Summer heat waves in Israel and other parts of the Middle East are putting extraordinary strains on electricity power grids. These strains are so intense, that recently, Israel’s environment minister, Gilad Erdan, even proposed that his country cut back electric power to Gaza, which receives around 80% of its total electricity from Israel’s national power grid.
But Gaza’s electricity shortage problems are not felt by the Israeli public, which has increased its usage of air conditioners and other appliances so much that power stations of the Israel Electric Company (IEC) are not able to supply enough power, according to the Jerusalem Post. To handle crisis the country will be sending SMS alerts to customers to warn them about the brownouts, and will educate them about better efficiency use.The IEC is urging the general public to refrain from using heavy usage appliances such as washing machines, dishwashers, cooking stoves and toaster ovens, as well as vacuum cleaners between 12 and 5 PM.
Air conditioners in both homes and offices should be set at at least 25 degrees Celsius says an IEC spokes person as current usage of as much as 10,500 Megawatts of electricity during peak hours will soon overload the power grid and result in both brown and blackouts.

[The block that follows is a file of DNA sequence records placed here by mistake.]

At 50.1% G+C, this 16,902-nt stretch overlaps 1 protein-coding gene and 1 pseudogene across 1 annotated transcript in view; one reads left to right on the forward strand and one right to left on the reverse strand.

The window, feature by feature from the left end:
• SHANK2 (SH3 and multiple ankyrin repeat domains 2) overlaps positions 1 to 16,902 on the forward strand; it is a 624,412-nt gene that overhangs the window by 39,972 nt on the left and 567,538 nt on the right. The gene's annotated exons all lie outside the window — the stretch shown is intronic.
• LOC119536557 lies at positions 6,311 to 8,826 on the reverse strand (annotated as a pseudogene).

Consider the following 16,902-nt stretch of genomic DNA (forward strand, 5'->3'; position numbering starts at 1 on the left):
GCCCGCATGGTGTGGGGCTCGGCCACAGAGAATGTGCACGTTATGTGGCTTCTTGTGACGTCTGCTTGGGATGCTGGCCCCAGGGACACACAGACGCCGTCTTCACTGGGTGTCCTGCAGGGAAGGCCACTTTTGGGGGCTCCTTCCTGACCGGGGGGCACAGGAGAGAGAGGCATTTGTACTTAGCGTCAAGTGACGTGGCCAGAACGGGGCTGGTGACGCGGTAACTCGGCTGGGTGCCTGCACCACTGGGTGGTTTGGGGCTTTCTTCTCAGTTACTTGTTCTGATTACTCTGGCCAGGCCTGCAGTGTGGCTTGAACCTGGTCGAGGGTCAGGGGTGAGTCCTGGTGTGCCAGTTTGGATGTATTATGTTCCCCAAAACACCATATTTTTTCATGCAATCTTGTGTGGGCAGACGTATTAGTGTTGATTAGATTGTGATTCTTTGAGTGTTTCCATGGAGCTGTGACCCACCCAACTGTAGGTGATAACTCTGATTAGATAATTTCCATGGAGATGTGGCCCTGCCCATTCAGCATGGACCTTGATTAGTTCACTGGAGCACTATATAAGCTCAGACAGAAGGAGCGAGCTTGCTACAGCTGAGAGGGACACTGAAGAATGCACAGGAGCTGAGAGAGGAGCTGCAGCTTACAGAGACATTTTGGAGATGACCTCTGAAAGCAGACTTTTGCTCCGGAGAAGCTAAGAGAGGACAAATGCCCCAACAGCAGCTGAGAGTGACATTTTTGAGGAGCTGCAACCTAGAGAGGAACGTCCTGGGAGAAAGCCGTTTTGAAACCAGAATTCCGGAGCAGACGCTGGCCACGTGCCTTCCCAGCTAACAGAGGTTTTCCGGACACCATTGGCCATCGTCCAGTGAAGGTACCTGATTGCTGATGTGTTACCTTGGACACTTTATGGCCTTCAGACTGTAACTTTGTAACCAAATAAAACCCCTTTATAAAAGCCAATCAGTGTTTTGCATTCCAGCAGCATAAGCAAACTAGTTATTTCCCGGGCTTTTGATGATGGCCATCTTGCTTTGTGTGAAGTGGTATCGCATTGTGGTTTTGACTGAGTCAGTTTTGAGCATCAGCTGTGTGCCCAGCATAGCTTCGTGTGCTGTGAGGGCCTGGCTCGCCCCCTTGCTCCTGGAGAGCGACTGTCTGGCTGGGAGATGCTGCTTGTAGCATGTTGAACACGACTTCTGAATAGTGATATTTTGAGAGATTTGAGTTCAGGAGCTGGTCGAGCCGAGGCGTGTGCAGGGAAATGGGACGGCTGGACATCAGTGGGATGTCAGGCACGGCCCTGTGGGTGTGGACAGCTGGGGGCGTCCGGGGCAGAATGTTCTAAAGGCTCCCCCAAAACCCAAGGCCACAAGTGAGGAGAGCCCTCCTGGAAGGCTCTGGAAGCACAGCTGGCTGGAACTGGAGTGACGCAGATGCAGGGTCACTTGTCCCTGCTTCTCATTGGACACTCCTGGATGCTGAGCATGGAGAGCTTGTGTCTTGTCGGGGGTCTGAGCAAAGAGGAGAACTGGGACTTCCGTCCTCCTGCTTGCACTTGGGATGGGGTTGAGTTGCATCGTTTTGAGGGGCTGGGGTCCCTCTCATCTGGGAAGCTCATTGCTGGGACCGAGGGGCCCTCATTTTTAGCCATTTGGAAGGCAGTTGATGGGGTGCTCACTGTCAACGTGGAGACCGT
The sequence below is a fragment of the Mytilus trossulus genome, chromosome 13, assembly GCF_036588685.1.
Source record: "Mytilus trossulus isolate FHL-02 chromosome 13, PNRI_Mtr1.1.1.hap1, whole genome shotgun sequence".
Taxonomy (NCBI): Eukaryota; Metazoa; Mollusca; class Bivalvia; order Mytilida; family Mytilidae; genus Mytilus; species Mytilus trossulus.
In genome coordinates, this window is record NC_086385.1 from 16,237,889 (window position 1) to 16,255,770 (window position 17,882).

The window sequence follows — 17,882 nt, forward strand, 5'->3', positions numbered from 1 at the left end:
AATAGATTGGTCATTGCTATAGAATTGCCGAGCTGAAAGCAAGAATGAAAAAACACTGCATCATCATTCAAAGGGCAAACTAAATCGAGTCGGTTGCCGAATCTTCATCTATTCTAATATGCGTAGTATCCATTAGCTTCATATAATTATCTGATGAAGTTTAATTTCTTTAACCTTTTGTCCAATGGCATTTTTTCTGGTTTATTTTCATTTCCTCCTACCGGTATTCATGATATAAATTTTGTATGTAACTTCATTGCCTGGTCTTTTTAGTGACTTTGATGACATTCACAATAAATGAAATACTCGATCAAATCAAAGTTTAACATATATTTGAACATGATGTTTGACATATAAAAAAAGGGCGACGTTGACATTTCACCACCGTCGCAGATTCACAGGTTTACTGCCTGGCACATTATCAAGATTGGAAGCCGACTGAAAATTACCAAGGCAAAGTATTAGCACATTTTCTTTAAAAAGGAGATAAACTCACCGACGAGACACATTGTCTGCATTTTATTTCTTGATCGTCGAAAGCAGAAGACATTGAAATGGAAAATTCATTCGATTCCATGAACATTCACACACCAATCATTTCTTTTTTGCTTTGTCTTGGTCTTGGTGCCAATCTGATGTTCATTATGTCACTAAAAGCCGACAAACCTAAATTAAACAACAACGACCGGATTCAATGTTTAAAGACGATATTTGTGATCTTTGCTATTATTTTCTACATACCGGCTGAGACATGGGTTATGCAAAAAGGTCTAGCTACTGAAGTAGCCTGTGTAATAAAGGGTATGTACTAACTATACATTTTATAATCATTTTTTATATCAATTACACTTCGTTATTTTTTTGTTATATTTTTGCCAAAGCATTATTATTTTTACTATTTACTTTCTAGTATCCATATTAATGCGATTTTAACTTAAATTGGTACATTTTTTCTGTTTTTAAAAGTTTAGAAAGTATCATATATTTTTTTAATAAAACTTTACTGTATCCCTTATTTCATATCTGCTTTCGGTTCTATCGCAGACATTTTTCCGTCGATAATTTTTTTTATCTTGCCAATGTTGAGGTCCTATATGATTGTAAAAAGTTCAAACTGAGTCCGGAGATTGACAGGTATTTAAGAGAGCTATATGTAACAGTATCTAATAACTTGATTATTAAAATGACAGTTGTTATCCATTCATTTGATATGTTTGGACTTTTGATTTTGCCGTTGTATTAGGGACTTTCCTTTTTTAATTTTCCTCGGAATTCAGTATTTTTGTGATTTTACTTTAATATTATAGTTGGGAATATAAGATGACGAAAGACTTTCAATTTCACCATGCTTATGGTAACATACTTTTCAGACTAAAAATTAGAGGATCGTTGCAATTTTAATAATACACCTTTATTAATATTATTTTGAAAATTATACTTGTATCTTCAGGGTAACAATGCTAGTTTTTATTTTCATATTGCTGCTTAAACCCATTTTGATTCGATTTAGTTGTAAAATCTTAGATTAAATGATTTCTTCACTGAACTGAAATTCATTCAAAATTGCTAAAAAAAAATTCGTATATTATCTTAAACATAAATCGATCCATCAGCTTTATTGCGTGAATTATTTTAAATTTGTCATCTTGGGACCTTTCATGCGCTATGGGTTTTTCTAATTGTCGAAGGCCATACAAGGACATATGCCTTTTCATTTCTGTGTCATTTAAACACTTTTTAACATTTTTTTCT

Israel’s power stations are dependent on fossil fuels such as coal and heavy fuel oil, as well as natural gas. Natural gas, although a bit cleaner than the other fuel sources, until recently came from Egypt, making Israel dependent on piped in gas supplies which has been suspended due to continuous attacks of terror and sabotage on the pipeline bringing the gas to both Israel an Jordan from Egypt via the Sinai peninsula.
Although offshore gas fields may soon supply much of the country’s natural gas needs, the potential threat of terror attacks on those wells from both Hezbollah in Lebanon and Hamas and other terror groups in Gaza (including Al Qaeda) may jeopardize this energy source as well.
Despite recent attention being given to renewable energy projects, including solar energy projects in the Negev and Arava regions, and wave energy pilot projects by such companies as SDE Energy, entirely too much confrontation exists between advocates of renewable energy and environmentalists such as those connected with the Nature and Parks Authority.
Not enough assistance is being given by the IEC to owners of solar energy plants in the form of “feed in tariffs” to make it worthwhile to invest in the construction of both personal solar energy “rooftop” plants and larger solar array farms.
Other area countries with brown and black out risks include Lebanon, which is interested in constructing renewable energy projects. Also Jordan, which is experiencing a serious energy crisis resulting in frequent power outages.
With all this in mind, much more attention needs to be devoted to developing energy projects using renewable energy sources; especially in regards to harvesting that one energy source that all area countries have plenty of – the sun .
Read more on energy issues in Israel and other regional locations:
Israel Environment Minister Proposes Cuts to Gaza Electricity to Bridge Shortfalls
Solar War Flares up in Israel
An Israel Alone, Dependent on Natural Gas
Solutions to Jordan’s Energy Crises Must be Sustainable
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